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Taking Stock: How Arizona women’s golf is looking under coach Laura Ianello

arizona-wildcats-womens-golf-stock-report-evaluation-2022-laura-ianello Photo by Shane Bevel/NCAA Photos via Getty Images

The offseason is here, with all of Arizona’s sports done for 2021-22 and the 2022-23 campaigns still a little ways away.

Which makes this a great time to step back and see how all of the Wildcats’ programs are doing.

Over the next few weeks we’ll take a look at each of the UA’s 19 men’s and women’s programs to see what shape they’re in and what prospects they have for the near future. We’ll break down each team and evaluate how it is performing under its current coaching staff, looking at the state of the program before he/she arrived and comparing it to now while also looking at this season and beyond.

Next up: Laura Ianello’s women’s golf team.

How it looked before

With three NCAA titles and countless Pac-10/12 championships, women’s golf has been one of Arizona’s most consistent programs over the years. Ianello was part of the second of those national champ teams as a player in 2000, and returned to Tucson in 2007 to be an assistant under Debbie Haywood.

Ianello helped lead the UA to a fifth-place finish at the 2010 NCAA championships as an assistant, and not long after was named head coach.

Where things stand now

Ianello’s 12th season in charge was actually one of the least successful of her tenure, with Arizona failing to advance out of the NCAA regionals for the first time since 2017. The Wildcats took sixth in the Albuquerque Regional, their 29th consecutive regional appearance, but missed nationals by two strokes.

That also ended a run of three consecutive trips to the NCAA championship semifinals, which includes the 2018 national title. Ianello earned a contract extension after that title, and again last June; her new deal runs through the 2026 season.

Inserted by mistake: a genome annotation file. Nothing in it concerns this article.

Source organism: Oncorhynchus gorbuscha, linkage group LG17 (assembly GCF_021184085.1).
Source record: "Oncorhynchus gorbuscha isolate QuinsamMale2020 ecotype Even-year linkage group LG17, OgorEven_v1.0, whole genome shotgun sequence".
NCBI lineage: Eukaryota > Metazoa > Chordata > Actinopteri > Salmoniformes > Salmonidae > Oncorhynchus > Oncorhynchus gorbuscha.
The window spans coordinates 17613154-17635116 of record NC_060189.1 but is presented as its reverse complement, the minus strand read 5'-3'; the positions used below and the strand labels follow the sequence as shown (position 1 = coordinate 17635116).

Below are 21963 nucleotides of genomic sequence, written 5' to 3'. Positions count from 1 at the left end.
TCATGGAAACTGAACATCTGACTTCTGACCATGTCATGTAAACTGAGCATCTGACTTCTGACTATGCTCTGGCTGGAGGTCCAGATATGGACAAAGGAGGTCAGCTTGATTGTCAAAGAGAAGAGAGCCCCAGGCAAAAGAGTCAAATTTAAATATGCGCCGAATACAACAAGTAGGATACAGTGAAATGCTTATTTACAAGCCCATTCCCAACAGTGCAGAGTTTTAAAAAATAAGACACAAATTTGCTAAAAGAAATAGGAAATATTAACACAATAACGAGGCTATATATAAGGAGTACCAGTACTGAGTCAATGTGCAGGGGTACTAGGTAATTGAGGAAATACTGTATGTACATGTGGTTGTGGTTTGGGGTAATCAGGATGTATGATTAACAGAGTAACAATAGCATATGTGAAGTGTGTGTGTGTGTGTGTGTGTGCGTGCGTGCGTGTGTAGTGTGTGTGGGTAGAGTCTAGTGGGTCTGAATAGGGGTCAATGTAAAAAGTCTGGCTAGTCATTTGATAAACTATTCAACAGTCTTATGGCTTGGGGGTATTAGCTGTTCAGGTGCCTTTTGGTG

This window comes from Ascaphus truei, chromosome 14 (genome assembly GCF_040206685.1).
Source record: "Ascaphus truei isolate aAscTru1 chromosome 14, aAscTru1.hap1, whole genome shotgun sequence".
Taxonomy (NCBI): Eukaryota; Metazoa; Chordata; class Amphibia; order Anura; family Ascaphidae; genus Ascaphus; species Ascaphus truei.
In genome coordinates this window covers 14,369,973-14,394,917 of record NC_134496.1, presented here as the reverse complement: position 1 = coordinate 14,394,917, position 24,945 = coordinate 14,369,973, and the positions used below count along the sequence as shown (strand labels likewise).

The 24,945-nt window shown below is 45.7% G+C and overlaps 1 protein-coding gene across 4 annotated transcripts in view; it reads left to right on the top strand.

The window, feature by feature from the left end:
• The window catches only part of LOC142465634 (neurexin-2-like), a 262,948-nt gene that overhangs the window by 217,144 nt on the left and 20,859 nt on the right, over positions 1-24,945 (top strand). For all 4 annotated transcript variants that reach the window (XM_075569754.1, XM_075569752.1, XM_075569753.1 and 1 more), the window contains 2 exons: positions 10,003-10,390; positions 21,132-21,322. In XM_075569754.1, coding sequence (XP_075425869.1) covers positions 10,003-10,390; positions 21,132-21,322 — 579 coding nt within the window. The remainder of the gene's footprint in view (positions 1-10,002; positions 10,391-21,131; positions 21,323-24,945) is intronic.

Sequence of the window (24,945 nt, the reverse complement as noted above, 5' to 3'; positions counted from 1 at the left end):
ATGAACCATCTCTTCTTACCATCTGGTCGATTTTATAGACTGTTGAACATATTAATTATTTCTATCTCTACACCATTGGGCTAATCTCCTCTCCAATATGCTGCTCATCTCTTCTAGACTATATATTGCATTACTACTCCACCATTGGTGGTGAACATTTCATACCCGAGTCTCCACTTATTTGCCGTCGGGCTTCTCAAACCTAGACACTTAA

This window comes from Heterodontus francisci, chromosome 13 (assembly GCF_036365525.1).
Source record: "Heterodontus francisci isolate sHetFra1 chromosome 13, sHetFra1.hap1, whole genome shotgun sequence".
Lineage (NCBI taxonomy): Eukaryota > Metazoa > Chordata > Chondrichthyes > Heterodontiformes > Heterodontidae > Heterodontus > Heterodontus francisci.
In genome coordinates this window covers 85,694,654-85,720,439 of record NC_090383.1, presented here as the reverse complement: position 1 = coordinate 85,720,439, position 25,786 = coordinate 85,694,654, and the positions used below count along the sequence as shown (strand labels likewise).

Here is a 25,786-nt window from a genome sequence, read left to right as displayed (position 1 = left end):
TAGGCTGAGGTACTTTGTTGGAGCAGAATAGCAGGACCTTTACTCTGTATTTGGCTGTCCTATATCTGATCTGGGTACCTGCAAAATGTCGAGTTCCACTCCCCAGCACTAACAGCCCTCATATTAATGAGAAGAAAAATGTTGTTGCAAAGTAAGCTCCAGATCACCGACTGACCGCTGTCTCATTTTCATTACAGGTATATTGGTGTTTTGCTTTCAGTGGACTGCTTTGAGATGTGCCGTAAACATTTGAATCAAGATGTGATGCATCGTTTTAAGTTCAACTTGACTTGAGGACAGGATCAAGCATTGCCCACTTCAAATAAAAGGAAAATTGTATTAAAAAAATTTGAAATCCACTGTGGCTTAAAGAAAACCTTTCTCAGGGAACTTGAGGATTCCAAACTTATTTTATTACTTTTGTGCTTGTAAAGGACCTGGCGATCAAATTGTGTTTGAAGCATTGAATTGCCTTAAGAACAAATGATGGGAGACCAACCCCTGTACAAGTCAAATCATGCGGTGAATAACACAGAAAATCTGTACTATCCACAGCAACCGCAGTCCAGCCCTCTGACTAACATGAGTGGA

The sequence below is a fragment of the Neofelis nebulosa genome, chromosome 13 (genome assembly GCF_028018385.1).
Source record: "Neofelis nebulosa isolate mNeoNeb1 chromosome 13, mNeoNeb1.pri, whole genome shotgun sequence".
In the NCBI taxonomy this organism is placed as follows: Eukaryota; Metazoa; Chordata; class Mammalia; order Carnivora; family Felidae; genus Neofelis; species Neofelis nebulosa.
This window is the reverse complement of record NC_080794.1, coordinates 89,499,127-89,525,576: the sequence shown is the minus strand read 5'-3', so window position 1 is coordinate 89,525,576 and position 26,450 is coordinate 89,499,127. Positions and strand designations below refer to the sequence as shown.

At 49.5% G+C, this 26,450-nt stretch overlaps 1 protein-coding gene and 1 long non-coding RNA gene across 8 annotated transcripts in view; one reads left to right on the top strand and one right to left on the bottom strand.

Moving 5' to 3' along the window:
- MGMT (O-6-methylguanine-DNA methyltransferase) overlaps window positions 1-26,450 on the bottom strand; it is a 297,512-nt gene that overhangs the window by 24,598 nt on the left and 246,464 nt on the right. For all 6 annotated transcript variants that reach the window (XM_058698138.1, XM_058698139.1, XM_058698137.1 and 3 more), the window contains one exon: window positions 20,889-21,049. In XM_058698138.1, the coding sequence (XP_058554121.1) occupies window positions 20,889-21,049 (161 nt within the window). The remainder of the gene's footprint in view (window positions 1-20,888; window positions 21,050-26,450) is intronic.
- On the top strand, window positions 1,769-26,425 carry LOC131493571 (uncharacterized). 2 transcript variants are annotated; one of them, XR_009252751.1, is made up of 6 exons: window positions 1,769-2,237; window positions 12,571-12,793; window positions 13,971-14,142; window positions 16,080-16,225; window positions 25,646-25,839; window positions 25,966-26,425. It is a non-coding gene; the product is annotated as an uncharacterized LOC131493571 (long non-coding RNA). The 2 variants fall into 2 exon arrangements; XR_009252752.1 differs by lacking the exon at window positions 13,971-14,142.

The 2021-22 team featured only one senior in the top five in Ya Chung Chang, so there’s a lot of talent combing back. Lithuanian Gile Bite Starkute will be a senior, while Italian Carolina Melgrati and Frenchwoman Lilas Pinthier will be sophomores and Tucsonan Maya Benita will be a junior. Arizona signed two recruits in November including Kansas native Julia Misemer, the 2021 Girls Junior PGA Championship runner-up whom Golf Channel ranks as the No. 17 incoming player in the country.

One big question

How will the new golf facility benefit the program? Arizona announced in late May that it was building the William M. “Bill” Clements Golf Center at Tucson Country Club, which would become the UA’s new home course, replacing Sewailo Golf Club at the Casino del Sol Resort on Tucson’s southwest side. The $15 million project will include a laser-guided putting green, hitting bays, locker rooms, a student-athlete lounge and a medical services room.

There’s no timetable for when the project will be completed, but the addition of those amenities for the UA figures to help in recruiting and maintain strong performances.